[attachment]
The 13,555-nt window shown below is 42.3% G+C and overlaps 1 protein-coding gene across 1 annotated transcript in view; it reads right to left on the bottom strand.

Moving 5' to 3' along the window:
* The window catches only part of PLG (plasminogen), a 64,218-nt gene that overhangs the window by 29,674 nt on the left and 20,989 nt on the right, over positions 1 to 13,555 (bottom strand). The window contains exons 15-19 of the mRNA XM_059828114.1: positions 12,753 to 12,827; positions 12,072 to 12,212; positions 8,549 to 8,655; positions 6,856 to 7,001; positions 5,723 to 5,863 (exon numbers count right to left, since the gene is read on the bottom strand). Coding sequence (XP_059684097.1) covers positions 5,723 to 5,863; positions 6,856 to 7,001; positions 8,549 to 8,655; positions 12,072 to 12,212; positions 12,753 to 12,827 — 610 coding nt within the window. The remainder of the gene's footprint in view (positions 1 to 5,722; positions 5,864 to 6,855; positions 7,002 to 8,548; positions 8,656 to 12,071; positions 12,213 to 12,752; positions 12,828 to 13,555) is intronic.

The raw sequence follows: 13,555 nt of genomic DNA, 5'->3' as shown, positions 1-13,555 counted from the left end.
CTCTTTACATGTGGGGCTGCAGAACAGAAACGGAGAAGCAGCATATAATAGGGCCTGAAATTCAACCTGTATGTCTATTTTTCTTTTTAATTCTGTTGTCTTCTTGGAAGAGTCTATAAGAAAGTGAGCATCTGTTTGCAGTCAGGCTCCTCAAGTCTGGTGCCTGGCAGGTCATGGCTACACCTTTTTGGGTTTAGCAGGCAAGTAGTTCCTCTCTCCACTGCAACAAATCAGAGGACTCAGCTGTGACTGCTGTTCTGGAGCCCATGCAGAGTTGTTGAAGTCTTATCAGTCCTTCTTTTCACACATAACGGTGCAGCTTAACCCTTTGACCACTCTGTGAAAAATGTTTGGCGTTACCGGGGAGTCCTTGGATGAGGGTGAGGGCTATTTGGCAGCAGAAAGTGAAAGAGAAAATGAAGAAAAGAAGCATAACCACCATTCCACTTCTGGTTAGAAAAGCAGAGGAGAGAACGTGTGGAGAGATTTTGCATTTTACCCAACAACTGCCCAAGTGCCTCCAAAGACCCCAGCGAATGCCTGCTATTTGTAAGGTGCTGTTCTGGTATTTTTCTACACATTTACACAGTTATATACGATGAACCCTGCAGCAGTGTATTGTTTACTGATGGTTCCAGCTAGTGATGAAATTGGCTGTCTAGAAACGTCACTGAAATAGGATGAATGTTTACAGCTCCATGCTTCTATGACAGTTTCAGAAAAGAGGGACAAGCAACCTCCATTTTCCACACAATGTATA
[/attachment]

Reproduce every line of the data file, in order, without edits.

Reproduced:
The 13,555-nt window shown below is 42.3% G+C and overlaps 1 protein-coding gene across 1 annotated transcript in view; it reads right to left on the bottom strand.

Moving 5' to 3' along the window:
* The window catches only part of PLG (plasminogen), a 64,218-nt gene that overhangs the window by 29,674 nt on the left and 20,989 nt on the right, over positions 1 to 13,555 (bottom strand). The window contains exons 15-19 of the mRNA XM_059828114.1: positions 12,753 to 12,827; positions 12,072 to 12,212; positions 8,549 to 8,655; positions 6,856 to 7,001; positions 5,723 to 5,863 (exon numbers count right to left, since the gene is read on the bottom strand). Coding sequence (XP_059684097.1) covers positions 5,723 to 5,863; positions 6,856 to 7,001; positions 8,549 to 8,655; positions 12,072 to 12,212; positions 12,753 to 12,827 — 610 coding nt within the window. The remainder of the gene's footprint in view (positions 1 to 5,722; positions 5,864 to 6,855; positions 7,002 to 8,548; positions 8,656 to 12,071; positions 12,213 to 12,752; positions 12,828 to 13,555) is intronic.

The raw sequence follows: 13,555 nt of genomic DNA, 5'->3' as shown, positions 1-13,555 counted from the left end.
CTCTTTACATGTGGGGCTGCAGAACAGAAACGGAGAAGCAGCATATAATAGGGCCTGAAATTCAACCTGTATGTCTATTTTTCTTTTTAATTCTGTTGTCTTCTTGGAAGAGTCTATAAGAAAGTGAGCATCTGTTTGCAGTCAGGCTCCTCAAGTCTGGTGCCTGGCAGGTCATGGCTACACCTTTTTGGGTTTAGCAGGCAAGTAGTTCCTCTCTCCACTGCAACAAATCAGAGGACTCAGCTGTGACTGCTGTTCTGGAGCCCATGCAGAGTTGTTGAAGTCTTATCAGTCCTTCTTTTCACACATAACGGTGCAGCTTAACCCTTTGACCACTCTGTGAAAAATGTTTGGCGTTACCGGGGAGTCCTTGGATGAGGGTGAGGGCTATTTGGCAGCAGAAAGTGAAAGAGAAAATGAAGAAAAGAAGCATAACCACCATTCCACTTCTGGTTAGAAAAGCAGAGGAGAGAACGTGTGGAGAGATTTTGCATTTTACCCAACAACTGCCCAAGTGCCTCCAAAGACCCCAGCGAATGCCTGCTATTTGTAAGGTGCTGTTCTGGTATTTTTCTACACATTTACACAGTTATATACGATGAACCCTGCAGCAGTGTATTGTTTACTGATGGTTCCAGCTAGTGATGAAATTGGCTGTCTAGAAACGTCACTGAAATAGGATGAATGTTTACAGCTCCATGCTTCTATGACAGTTTCAGAAAAGAGGGACAAGCAACCTCCATTTTCCACACAATGTATA